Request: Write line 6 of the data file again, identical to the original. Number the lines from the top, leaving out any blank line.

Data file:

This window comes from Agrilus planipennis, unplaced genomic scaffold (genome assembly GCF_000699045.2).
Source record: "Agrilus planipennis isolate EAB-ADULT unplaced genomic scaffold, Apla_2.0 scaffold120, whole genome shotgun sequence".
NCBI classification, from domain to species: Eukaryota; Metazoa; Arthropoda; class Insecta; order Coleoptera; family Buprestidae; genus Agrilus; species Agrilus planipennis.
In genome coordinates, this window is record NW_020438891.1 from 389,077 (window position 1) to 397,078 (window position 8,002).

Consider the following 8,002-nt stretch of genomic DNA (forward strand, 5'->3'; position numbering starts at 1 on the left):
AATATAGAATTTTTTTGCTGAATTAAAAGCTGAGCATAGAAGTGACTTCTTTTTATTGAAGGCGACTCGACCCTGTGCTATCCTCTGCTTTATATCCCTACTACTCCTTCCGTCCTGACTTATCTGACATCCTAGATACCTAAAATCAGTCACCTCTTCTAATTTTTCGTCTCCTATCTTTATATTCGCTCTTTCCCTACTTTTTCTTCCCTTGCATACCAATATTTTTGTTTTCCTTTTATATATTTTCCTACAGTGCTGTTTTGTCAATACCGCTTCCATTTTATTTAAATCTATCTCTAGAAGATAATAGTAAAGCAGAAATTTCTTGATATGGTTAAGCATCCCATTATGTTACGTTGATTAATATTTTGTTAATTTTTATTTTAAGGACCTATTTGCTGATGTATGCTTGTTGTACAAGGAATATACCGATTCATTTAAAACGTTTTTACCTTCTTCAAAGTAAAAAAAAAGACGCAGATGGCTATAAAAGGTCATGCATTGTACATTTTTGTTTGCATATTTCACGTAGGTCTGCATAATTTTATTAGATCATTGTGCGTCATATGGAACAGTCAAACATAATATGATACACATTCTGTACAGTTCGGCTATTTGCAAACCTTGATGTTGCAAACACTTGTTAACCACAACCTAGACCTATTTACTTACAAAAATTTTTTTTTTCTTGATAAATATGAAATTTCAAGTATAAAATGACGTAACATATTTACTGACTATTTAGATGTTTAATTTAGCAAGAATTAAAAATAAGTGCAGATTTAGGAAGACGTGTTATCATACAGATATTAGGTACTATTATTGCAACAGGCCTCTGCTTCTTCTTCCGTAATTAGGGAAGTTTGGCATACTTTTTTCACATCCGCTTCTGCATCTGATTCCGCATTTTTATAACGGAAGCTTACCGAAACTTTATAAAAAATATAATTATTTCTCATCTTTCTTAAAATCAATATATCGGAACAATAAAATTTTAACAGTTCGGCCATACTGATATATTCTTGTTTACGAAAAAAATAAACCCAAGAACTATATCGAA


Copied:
AATATAGAATTTTTTTGCTGAATTAAAAGCTGAGCATAGAAGTGACTTCTTTTTATTGAAGGCGACTCGACCCTGTGCTATCCTCTGCTTTATATCCCTACTACTCCTTCCGTCCTGACTTATCTGACATCCTAGATACCTAAAATCAGTCACCTCTTCTAATTTTTCGTCTCCTATCTTTATATTCGCTCTTTCCCTACTTTTTCTTCCCTTGCATACCAATATTTTTGTTTTCCTTTTATATATTTTCCTACAGTGCTGTTTTGTCAATACCGCTTCCATTTTATTTAAATCTATCTCTAGAAGATAATAGTAAAGCAGAAATTTCTTGATATGGTTAAGCATCCCATTATGTTACGTTGATTAATATTTTGTTAATTTTTATTTTAAGGACCTATTTGCTGATGTATGCTTGTTGTACAAGGAATATACCGATTCATTTAAAACGTTTTTACCTTCTTCAAAGTAAAAAAAAAGACGCAGATGGCTATAAAAGGTCATGCATTGTACATTTTTGTTTGCATATTTCACGTAGGTCTGCATAATTTTATTAGATCATTGTGCGTCATATGGAACAGTCAAACATAATATGATACACATTCTGTACAGTTCGGCTATTTGCAAACCTTGATGTTGCAAACACTTGTTAACCACAACCTAGACCTATTTACTTACAAAAATTTTTTTTTTCTTGATAAATATGAAATTTCAAGTATAAAATGACGTAACATATTTACTGACTATTTAGATGTTTAATTTAGCAAGAATTAAAAATAAGTGCAGATTTAGGAAGACGTGTTATCATACAGATATTAGGTACTATTATTGCAACAGGCCTCTGCTTCTTCTTCCGTAATTAGGGAAGTTTGGCATACTTTTTTCACATCCGCTTCTGCATCTGATTCCGCATTTTTATAACGGAAGCTTACCGAAACTTTATAAAAAATATAATTATTTCTCATCTTTCTTAAAATCAATATATCGGAACAATAAAATTTTAACAGTTCGGCCATACTGATATATTCTTGTTTACGAAAAAAATAAACCCAAGAACTATATCGAA